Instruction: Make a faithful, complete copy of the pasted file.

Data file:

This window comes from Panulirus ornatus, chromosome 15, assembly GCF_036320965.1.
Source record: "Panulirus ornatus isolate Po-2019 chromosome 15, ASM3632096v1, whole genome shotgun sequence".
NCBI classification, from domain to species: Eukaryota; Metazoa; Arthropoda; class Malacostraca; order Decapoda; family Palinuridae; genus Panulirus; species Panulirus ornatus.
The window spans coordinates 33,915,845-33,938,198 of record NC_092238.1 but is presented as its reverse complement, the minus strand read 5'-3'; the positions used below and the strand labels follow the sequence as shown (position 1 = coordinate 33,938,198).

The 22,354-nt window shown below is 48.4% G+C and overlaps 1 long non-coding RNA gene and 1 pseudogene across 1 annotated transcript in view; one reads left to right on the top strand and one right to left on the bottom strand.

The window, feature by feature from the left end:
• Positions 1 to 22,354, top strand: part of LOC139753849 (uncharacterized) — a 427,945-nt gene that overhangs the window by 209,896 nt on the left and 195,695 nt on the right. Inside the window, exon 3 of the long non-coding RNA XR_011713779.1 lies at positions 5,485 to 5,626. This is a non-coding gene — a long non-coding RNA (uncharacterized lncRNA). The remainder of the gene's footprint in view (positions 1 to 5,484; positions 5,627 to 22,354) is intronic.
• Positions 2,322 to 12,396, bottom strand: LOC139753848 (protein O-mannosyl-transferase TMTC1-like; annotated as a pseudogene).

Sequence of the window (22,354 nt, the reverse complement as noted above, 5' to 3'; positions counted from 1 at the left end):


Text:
This window comes from Panulirus ornatus, chromosome 15, assembly GCF_036320965.1.
Source record: "Panulirus ornatus isolate Po-2019 chromosome 15, ASM3632096v1, whole genome shotgun sequence".
NCBI classification, from domain to species: Eukaryota; Metazoa; Arthropoda; class Malacostraca; order Decapoda; family Palinuridae; genus Panulirus; species Panulirus ornatus.
The window spans coordinates 33,915,845-33,938,198 of record NC_092238.1 but is presented as its reverse complement, the minus strand read 5'-3'; the positions used below and the strand labels follow the sequence as shown (position 1 = coordinate 33,938,198).

The 22,354-nt window shown below is 48.4% G+C and overlaps 1 long non-coding RNA gene and 1 pseudogene across 1 annotated transcript in view; one reads left to right on the top strand and one right to left on the bottom strand.

The window, feature by feature from the left end:
• Positions 1 to 22,354, top strand: part of LOC139753849 (uncharacterized) — a 427,945-nt gene that overhangs the window by 209,896 nt on the left and 195,695 nt on the right. Inside the window, exon 3 of the long non-coding RNA XR_011713779.1 lies at positions 5,485 to 5,626. This is a non-coding gene — a long non-coding RNA (uncharacterized lncRNA). The remainder of the gene's footprint in view (positions 1 to 5,484; positions 5,627 to 22,354) is intronic.
• Positions 2,322 to 12,396, bottom strand: LOC139753848 (protein O-mannosyl-transferase TMTC1-like; annotated as a pseudogene).

Sequence of the window (22,354 nt, the reverse complement as noted above, 5' to 3'; positions counted from 1 at the left end):